The post on Thursday 9/24/15 was about an employer’s dawdling that revived an employee’s retaliation claim. Got your attention? In the case here, an employer said, in response to an employee’s retaliation suit, that it had decided to discharge prior to the employee’s filing of an EEOC charge. Great, right? Keep reading. Linzie started his job in 2007. In June 2010, he received a warning; later that month, he filed an EEOC charge alleging race discrimination and retaliation. In September 2010, he filed suit. More of the timeline is in the post, but the employer claims that it decided to terminate “on or about” 10/14/10, 9 days prior to learning that Linzie filed another EEOC charge and 10 days before actually terminating him. He filed another suit (of course) alleging retaliation for the first EEOC charge. The appellate court reversed the trial court and sent the matter to a jury, finding that the timing of the discharge was suspicious, especially when there was no documentation of a critical event and the employer’s “dawdling” after a meeting.

TAKEAWAY:  Don’t wait for a judge or jury to decide if the facts you allege are credible and support your legal position – make sure to have the supporting facts in place before an adverse action is taken.

On Friday 9/25/15, the post told us about a suit filed by a transgender Barnes & Noble employee who was denied female identity. This author thinks we will see more and more of this type of matter in the workplace as gender identity issues take the forefront and the legal world tries to catch up. So what happened here? Victoria, a transgender woman, claimed that her managers refused to allow her to present as female at work (by not recognizing her as female, prohibiting her from using women’s facilities, female pronouns or even discussing her transition with coworkers) and then fired her when she stopped complying. More details are in the post. It’s ironic that this suit happened when Barnes & Noble has been touting its “perfect score” on the Human Rights Campaign’s Corporate Equality Index for 7 years. Stay tuned to the news to see how this one progresses.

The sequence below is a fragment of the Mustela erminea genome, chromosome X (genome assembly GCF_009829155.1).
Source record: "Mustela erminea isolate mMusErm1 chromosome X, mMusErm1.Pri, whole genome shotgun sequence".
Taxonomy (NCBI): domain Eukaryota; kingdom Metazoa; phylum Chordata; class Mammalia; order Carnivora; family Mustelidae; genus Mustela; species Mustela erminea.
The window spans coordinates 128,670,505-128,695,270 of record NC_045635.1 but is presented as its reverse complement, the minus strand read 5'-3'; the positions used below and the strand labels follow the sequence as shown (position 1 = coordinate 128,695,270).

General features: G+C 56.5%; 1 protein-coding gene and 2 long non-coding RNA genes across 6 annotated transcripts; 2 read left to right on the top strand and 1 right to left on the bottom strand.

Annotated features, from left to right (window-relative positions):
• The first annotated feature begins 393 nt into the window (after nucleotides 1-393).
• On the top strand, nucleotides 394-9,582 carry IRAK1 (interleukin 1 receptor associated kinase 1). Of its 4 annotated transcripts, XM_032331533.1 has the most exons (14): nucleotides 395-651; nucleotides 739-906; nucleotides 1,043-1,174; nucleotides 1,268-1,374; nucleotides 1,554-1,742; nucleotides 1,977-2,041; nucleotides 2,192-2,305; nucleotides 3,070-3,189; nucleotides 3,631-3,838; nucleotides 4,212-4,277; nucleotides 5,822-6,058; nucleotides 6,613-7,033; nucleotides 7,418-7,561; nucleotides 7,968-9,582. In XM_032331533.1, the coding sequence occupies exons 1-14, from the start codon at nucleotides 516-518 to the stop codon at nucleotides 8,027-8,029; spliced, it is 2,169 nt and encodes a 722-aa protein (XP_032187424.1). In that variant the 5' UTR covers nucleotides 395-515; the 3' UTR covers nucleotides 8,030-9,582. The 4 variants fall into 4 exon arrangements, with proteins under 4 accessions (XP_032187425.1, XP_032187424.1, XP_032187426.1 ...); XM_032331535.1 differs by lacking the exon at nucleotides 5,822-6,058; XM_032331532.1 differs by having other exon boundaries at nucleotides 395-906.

TAKEAWAY: Employers must remember that the EEOC has said that gender identity comes under the gender discrimination heading, such that it must be dealt with in the same manner, i.e., no different treatment unless the job requires it.

Finally, the post yesterday 9/26/15 was about an HR director who alleged race discrimination (and asked if she was right). The allegations were made by the HR director for the University of Oklahoma athletics department on the basis of race, gender and disability. The school denies the allegations. Details of the allegations are in the post, but include unequal employment conditions and a lower salary and benefits due to gender and race.

TAKEAWAY: Have you heard it before? To avoid legal complications, treat all similarly-situated employees the same, regardless of gender, race, or disability (or any other protected or other basis) and make job performance the only differentiating factor.